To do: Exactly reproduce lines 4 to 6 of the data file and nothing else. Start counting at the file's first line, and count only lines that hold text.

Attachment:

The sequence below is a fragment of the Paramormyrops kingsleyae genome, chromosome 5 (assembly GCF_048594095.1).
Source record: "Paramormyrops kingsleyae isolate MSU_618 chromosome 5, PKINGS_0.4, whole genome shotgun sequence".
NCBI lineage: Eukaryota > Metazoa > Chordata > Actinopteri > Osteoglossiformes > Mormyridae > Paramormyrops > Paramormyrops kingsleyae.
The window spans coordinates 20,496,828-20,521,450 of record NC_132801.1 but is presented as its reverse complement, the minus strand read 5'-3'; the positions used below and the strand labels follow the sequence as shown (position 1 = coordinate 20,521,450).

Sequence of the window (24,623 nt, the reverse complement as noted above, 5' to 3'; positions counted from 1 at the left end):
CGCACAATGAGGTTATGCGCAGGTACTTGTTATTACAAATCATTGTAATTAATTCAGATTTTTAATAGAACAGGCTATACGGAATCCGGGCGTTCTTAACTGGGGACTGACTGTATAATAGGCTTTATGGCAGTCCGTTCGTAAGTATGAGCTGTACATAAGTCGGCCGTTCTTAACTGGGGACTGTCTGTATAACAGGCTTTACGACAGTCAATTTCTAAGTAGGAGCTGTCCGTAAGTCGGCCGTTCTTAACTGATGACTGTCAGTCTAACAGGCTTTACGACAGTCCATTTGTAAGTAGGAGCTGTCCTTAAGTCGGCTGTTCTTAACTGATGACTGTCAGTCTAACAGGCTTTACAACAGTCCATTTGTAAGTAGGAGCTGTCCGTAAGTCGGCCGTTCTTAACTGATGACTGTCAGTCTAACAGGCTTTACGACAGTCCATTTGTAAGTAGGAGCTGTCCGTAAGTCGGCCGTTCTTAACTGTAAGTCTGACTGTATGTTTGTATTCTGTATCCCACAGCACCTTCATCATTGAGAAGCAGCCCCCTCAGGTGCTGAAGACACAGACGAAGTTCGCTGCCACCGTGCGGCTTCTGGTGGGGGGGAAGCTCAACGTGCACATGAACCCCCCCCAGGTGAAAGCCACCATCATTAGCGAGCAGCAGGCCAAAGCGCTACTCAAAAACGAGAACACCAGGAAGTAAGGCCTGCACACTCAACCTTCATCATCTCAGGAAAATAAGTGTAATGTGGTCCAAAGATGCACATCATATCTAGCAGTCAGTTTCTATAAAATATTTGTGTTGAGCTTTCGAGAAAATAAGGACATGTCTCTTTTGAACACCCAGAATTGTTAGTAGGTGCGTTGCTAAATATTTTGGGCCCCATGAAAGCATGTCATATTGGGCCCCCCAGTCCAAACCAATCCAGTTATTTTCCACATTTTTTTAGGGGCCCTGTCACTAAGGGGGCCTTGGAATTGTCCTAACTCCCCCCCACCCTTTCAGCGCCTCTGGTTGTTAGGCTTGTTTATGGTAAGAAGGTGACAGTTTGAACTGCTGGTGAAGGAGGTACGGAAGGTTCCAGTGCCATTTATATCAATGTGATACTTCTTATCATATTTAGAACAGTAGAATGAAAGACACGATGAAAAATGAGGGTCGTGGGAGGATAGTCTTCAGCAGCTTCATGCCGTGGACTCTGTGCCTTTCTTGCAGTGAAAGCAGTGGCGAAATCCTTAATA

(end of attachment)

The window spans coordinates 20,496,828-20,521,450 of record NC_132801.1 but is presented as its reverse complement, the minus strand read 5'-3'; the positions used below and the strand labels follow the sequence as shown (position 1 = coordinate 20,521,450).

Sequence of the window (24,623 nt, the reverse complement as noted above, 5' to 3'; positions counted from 1 at the left end):
CGCACAATGAGGTTATGCGCAGGTACTTGTTATTACAAATCATTGTAATTAATTCAGATTTTTAATAGAACAGGCTATACGGAATCCGGGCGTTCTTAACTGGGGACTGACTGTATAATAGGCTTTATGGCAGTCCGTTCGTAAGTATGAGCTGTACATAAGTCGGCCGTTCTTAACTGGGGACTGTCTGTATAACAGGCTTTACGACAGTCAATTTCTAAGTAGGAGCTGTCCGTAAGTCGGCCGTTCTTAACTGATGACTGTCAGTCTAACAGGCTTTACGACAGTCCATTTGTAAGTAGGAGCTGTCCTTAAGTCGGCTGTTCTTAACTGATGACTGTCAGTCTAACAGGCTTTACAACAGTCCATTTGTAAGTAGGAGCTGTCCGTAAGTCGGCCGTTCTTAACTGATGACTGTCAGTCTAACAGGCTTTACGACAGTCCATTTGTAAGTAGGAGCTGTCCGTAAGTCGGCCGTTCTTAACTGTAAGTCTGACTGTATGTTTGTATTCTGTATCCCACAGCACCTTCATCATTGAGAAGCAGCCCCCTCAGGTGCTGAAGACACAGACGAAGTTCGCTGCCACCGTGCGGCTTCTGGTGGGGGGGAAGCTCAACGTGCACATGAACCCCCCCCAGGTGAAAGCCACCATCATTAGCGAGCAGCAGGCCAAAGCGCTACTCAAAAACGAGAACACCAGGAAGTAAGGCCTGCACACTCAACCTTCATCATCTCAGGAAAATAAGTGTAATGTGGTCCAAAGATGCACATCATATCTAGCAGTCAGTTTCTATAAAATATTTGTGTTGAGCTTTCGAGAAAATAAGGACATGTCTCTTTTGAACACCCAGAATTGTTAGTAGGTGCGTTGCTAAATATTTTGGGCCCCATGAAAGCATGTCATATTGGGCCCCCCAGTCCAAACCAATCCAGTTATTTTCCACATTTTTTTAGGGGCCCTGTCACTAAGGGGGCCTTGGAATTGTCCTAACTCCCCCCCACCCTTTCAGCGCCTCTGGTTGTTAGGCTTGTTTATGGTAAGAAGGTGACAGTTTGAACTGCTGGTGAAGGAGGTACGGAAGGTTCCAGTGCCATTTATATCAATGTGATACTTCTTATCATATTTAGAACAGTAGAATGAAAGACACGATGAAAAATGAGGGTCGTGGGAGGATAGTCTTCAGCAGCTTCATGCCGTGGACTCTGTGCCTTTCTTGCAGTGAAAGCAGTGGCGAAATCCTTAATA